Of the more than 124 medically important antimicrobial products approved for use in food-producing animals that were actively marketed in 2017, only 11 of these products are approved for use in both food-producing animals and companion animals. With the exception of one tetracycline medicated feed product, the other ten products are approved for use in dogs, cats, and/or horses (in addition to food-producing animals), and collectively represented 138,182 kg of active ingredient domestic sales in 2017. There was a total of 5,562,707 kg of active ingredient domestic sales reported in 2017 for the medically important antimicrobial products. The one tetracycline medicated feed product is approved for use in psittacines (a subset of birds that includes parrots, macaws, and cockatoos), in addition to calves, cattle, chickens, sheep, swine, turkeys and ducks. However, we believe that the use of this product in psittacines is infrequent compared to use in the food-producing animal species. The use of these 11 drug products in companion animals likely has little to no effect on trends in the overall reported sales of antimicrobial drugs.

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How much of the recent domestic sales as reported in the 2017 Summary Report on Antimicrobials Sold or Distributed for Use in Food-Producing Animals is likely attributable to drugs that are exported by distributors without the sponsors’ knowledge?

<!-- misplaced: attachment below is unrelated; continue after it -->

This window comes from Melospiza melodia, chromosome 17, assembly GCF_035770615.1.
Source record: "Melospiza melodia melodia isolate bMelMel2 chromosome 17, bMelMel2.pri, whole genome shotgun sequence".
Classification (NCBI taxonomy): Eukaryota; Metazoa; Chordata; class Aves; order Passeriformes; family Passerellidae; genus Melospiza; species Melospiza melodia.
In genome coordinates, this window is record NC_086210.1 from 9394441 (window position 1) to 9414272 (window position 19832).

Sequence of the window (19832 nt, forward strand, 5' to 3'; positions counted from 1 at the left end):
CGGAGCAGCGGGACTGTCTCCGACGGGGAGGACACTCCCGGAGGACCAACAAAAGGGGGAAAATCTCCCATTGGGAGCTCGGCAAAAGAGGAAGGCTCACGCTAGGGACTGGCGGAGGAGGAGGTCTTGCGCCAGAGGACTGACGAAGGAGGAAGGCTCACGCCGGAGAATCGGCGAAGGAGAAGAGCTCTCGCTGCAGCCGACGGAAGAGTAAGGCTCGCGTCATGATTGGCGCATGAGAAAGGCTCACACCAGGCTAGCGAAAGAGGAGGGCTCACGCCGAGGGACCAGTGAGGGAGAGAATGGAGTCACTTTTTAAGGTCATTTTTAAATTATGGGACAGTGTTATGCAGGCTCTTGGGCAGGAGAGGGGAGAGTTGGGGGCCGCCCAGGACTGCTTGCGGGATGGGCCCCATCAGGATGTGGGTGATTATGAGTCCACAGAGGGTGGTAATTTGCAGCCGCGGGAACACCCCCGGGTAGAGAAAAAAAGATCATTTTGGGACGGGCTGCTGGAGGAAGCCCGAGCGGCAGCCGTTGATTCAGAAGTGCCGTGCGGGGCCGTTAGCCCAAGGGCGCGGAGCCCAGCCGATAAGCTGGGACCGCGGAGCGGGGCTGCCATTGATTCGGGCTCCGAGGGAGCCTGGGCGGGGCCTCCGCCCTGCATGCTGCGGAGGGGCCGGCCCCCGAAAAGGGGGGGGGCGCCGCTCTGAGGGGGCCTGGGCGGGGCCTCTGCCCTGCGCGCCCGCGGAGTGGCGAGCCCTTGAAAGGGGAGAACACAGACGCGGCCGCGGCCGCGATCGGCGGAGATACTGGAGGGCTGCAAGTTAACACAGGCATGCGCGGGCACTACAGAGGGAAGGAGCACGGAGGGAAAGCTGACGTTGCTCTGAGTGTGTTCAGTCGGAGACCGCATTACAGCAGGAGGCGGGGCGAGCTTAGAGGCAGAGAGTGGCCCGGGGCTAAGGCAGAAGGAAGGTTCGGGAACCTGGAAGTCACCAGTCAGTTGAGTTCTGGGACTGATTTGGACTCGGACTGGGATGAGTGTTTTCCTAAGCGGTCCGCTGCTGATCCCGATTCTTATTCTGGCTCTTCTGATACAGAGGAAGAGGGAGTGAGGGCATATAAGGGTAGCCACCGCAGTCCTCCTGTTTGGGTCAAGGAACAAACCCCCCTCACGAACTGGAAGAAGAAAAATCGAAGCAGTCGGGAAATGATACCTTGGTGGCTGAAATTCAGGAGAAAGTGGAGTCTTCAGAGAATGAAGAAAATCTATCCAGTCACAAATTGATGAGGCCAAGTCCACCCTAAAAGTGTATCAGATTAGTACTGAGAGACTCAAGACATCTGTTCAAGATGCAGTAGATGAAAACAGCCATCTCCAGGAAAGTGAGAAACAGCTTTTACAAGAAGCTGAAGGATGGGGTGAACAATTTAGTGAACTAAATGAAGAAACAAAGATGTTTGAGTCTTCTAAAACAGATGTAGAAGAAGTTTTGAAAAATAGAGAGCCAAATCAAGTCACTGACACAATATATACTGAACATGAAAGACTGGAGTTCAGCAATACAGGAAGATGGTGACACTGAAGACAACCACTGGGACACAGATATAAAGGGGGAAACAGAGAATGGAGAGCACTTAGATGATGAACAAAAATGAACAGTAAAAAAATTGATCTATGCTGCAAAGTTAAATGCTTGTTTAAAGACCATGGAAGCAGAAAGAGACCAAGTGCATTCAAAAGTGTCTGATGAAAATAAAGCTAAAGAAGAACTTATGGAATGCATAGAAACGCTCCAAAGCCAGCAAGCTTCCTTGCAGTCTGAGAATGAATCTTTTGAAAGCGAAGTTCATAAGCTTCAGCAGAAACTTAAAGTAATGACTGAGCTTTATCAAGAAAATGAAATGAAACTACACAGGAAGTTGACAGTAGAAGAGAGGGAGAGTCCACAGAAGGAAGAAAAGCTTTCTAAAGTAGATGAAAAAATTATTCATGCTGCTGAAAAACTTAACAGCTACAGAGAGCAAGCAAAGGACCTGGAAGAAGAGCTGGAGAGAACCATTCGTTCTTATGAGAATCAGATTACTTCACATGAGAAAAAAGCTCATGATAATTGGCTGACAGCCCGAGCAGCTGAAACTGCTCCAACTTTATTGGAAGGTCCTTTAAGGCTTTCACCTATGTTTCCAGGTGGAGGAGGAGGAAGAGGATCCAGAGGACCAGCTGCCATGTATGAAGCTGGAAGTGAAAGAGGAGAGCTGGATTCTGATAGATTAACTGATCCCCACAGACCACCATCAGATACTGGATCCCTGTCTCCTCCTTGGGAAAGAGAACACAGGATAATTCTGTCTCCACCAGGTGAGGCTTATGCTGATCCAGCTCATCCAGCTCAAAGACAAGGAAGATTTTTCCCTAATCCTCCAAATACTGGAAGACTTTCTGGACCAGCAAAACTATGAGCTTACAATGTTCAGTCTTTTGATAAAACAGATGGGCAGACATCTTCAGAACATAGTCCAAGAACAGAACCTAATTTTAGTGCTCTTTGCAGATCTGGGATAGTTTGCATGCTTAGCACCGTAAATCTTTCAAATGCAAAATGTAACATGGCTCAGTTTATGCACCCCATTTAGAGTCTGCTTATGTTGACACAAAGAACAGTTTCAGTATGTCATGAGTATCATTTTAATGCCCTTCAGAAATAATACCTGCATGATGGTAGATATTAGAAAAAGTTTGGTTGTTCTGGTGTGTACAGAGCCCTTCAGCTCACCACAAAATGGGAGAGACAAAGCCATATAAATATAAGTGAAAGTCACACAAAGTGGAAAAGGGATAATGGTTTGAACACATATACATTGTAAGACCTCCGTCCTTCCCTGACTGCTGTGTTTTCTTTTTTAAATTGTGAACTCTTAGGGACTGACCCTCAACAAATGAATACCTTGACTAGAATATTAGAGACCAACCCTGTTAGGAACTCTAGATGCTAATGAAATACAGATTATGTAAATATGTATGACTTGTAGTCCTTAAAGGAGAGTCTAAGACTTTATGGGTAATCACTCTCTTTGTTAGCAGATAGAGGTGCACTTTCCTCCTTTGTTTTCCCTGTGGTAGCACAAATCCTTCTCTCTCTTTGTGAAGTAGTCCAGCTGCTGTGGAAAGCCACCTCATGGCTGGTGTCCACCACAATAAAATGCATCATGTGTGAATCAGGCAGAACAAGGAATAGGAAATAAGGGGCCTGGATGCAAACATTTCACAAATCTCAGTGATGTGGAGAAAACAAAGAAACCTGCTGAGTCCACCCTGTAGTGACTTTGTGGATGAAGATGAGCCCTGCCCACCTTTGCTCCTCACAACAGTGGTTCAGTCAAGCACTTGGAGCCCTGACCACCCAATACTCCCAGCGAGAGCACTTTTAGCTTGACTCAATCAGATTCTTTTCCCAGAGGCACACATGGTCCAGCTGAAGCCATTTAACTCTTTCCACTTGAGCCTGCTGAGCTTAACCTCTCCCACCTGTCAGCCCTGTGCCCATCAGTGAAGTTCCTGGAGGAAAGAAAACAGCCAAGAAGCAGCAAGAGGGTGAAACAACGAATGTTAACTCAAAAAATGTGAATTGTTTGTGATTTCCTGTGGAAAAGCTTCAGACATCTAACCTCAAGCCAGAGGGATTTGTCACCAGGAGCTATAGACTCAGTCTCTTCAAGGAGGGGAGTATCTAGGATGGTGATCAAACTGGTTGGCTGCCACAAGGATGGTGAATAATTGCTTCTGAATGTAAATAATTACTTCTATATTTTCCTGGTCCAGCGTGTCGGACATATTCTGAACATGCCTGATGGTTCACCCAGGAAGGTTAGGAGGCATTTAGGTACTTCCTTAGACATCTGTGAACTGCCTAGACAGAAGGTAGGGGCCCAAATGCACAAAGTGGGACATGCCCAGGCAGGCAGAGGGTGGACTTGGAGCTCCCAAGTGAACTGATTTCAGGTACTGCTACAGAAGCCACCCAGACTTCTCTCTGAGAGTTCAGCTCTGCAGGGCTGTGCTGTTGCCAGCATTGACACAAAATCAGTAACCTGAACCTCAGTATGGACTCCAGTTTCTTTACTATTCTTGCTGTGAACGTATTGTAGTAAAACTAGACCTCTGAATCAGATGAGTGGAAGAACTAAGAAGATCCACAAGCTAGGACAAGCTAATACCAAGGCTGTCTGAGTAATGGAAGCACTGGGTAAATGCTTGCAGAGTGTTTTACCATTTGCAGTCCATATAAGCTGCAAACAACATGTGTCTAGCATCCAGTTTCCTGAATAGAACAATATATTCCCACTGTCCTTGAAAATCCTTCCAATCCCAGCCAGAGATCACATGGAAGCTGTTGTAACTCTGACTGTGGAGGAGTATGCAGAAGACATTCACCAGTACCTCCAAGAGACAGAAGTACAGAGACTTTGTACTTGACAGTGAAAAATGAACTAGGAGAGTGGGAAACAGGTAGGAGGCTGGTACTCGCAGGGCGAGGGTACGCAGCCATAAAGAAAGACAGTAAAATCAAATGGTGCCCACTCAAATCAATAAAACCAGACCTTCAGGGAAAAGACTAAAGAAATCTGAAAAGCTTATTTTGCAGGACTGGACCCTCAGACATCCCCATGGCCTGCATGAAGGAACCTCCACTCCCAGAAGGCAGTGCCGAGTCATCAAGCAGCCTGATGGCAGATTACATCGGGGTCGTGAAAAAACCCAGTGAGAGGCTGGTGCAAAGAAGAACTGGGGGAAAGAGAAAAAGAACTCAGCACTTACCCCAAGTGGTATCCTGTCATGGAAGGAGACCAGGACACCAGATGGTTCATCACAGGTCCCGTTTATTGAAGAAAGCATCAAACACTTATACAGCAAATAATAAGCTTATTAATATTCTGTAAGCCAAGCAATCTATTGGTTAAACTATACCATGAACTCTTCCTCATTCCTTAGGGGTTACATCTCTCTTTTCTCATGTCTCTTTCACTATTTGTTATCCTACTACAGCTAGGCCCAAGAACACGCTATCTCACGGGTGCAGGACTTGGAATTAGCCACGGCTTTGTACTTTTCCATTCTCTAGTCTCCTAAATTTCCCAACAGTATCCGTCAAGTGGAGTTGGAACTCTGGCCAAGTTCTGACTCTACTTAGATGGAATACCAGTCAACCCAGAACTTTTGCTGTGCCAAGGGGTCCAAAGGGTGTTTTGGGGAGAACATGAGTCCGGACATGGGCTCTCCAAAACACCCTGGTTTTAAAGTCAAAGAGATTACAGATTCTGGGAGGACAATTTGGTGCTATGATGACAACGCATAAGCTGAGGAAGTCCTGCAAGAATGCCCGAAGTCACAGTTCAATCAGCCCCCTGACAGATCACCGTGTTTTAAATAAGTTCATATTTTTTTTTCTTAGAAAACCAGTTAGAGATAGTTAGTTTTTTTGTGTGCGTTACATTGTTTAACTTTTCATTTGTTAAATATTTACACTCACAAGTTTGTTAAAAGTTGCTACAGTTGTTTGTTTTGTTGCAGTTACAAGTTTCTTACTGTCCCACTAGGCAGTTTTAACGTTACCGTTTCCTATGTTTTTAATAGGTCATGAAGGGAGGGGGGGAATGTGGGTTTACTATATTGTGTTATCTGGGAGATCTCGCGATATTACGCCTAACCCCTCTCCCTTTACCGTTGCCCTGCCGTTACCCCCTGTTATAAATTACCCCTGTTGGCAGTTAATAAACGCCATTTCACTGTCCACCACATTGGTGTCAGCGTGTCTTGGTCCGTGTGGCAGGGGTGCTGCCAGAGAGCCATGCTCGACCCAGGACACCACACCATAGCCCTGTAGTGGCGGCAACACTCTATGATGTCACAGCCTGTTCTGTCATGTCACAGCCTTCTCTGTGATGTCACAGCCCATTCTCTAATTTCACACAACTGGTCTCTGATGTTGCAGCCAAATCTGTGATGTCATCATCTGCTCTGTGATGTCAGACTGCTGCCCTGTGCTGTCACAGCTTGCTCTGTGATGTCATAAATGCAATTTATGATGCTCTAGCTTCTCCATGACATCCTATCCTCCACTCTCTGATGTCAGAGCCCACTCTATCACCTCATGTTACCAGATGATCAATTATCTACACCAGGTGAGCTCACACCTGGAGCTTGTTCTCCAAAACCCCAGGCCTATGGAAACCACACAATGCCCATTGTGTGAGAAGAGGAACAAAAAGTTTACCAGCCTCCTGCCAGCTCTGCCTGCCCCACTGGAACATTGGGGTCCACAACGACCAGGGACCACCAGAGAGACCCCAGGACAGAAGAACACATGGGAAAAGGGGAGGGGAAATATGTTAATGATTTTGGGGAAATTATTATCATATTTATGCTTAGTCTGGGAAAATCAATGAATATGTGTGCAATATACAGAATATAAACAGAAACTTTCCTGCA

Antimicrobial animal drug sales and distribution data provided to FDA and summarized in the 2017 Summary Report are only for FDA-approved products labeled for use in the U.S. Although it’s possible that some products included in the domestic sales and distribution data may later be exported by distributors or customers, we don’t believe this to be a usual occurence. Many other countries have their own approval process for animal drugs, so animal producers in these countries would likely be using animal drug products that are approved and specifically labeled for use in their own country.

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Page Last Updated: 12/18/2018